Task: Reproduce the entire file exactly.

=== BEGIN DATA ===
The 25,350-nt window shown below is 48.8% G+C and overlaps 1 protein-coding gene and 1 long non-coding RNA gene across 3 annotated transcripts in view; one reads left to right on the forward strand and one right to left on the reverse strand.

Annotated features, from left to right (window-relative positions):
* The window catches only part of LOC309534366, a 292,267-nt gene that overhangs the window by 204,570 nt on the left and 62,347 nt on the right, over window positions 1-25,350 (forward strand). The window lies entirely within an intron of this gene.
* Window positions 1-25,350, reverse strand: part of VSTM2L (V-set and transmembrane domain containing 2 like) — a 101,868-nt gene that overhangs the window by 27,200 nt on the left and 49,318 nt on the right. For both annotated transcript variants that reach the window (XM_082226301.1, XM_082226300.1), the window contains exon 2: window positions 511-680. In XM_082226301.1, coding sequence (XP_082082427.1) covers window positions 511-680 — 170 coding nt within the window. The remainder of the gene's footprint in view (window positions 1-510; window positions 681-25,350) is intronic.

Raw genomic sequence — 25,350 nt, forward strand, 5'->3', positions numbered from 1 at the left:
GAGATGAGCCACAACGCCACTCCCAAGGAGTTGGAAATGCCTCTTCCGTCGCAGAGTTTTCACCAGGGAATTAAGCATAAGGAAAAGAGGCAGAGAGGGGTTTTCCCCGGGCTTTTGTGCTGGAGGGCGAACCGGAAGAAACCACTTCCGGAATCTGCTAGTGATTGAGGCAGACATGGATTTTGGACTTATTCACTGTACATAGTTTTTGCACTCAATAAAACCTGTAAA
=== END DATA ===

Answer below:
The 25,350-nt window shown below is 48.8% G+C and overlaps 1 protein-coding gene and 1 long non-coding RNA gene across 3 annotated transcripts in view; one reads left to right on the forward strand and one right to left on the reverse strand.

Annotated features, from left to right (window-relative positions):
* The window catches only part of LOC309534366, a 292,267-nt gene that overhangs the window by 204,570 nt on the left and 62,347 nt on the right, over window positions 1-25,350 (forward strand). The window lies entirely within an intron of this gene.
* Window positions 1-25,350, reverse strand: part of VSTM2L (V-set and transmembrane domain containing 2 like) — a 101,868-nt gene that overhangs the window by 27,200 nt on the left and 49,318 nt on the right. For both annotated transcript variants that reach the window (XM_082226301.1, XM_082226300.1), the window contains exon 2: window positions 511-680. In XM_082226301.1, coding sequence (XP_082082427.1) covers window positions 511-680 — 170 coding nt within the window. The remainder of the gene's footprint in view (window positions 1-510; window positions 681-25,350) is intronic.

Raw genomic sequence — 25,350 nt, forward strand, 5'->3', positions numbered from 1 at the left:
GAGATGAGCCACAACGCCACTCCCAAGGAGTTGGAAATGCCTCTTCCGTCGCAGAGTTTTCACCAGGGAATTAAGCATAAGGAAAAGAGGCAGAGAGGGGTTTTCCCCGGGCTTTTGTGCTGGAGGGCGAACCGGAAGAAACCACTTCCGGAATCTGCTAGTGATTGAGGCAGACATGGATTTTGGACTTATTCACTGTACATAGTTTTTGCACTCAATAAAACCTGTAAA